The new album likewise acknowledges country’s deep roots with the steel-guitar laced “Sad One Coming On (A Song for George Jones).” Gill, who approximates Jones’ clench-jawed vocal, sang at Jones’ funeral in 2013, but he was so broken up that he could hardly get through it. He wrote the new song as a way to assuage his own pain, and to give the King of Broken Hearts his due as perhaps the greatest country singer ever.
“If something’s country, I want it to sound about 1958,” says Gill, with a laugh. “I want it deep, as honest and authentic as it should be.”
The songs on Down to My Last Bad Habit run the gamut of styles, including the jazzy “One More Mistake I Made,” the down-and-dirty Chicago blues of “Make You Feel Real Good,” and the blistering “I Can’t Do This,” which hearkens to the pop power ballads of the ‘70s. One of the album’s highlights, “I Can’t Do This” captures the excruciating pain of a man who runs into his old flame with her new beau, and remembers the nights “I’ve seen that red dress hanging on our bedroom door.”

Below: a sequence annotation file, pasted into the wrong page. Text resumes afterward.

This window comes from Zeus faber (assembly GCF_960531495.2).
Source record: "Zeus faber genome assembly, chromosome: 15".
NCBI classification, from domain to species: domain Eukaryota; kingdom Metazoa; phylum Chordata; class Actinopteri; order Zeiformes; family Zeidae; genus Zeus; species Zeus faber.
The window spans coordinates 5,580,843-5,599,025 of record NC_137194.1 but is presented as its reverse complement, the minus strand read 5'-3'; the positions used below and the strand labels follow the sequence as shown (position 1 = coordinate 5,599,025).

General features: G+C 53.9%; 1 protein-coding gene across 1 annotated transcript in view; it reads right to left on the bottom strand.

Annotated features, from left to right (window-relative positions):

“Boy, you talk about torment!” Gill says. “But I like melancholy. It’s light years more fun to sing. There’s so much more emotion in it.”
As a producer, Gill wants every note to matter, and to feel equal to the others. He picks his musicians and guest vocalists much the way a film director makes a movie. “I’m always casting,” he explains. “I ask myself, ‘Who’s right for this part? Who will play it the best?’ That to me is the most fun part of making a record.”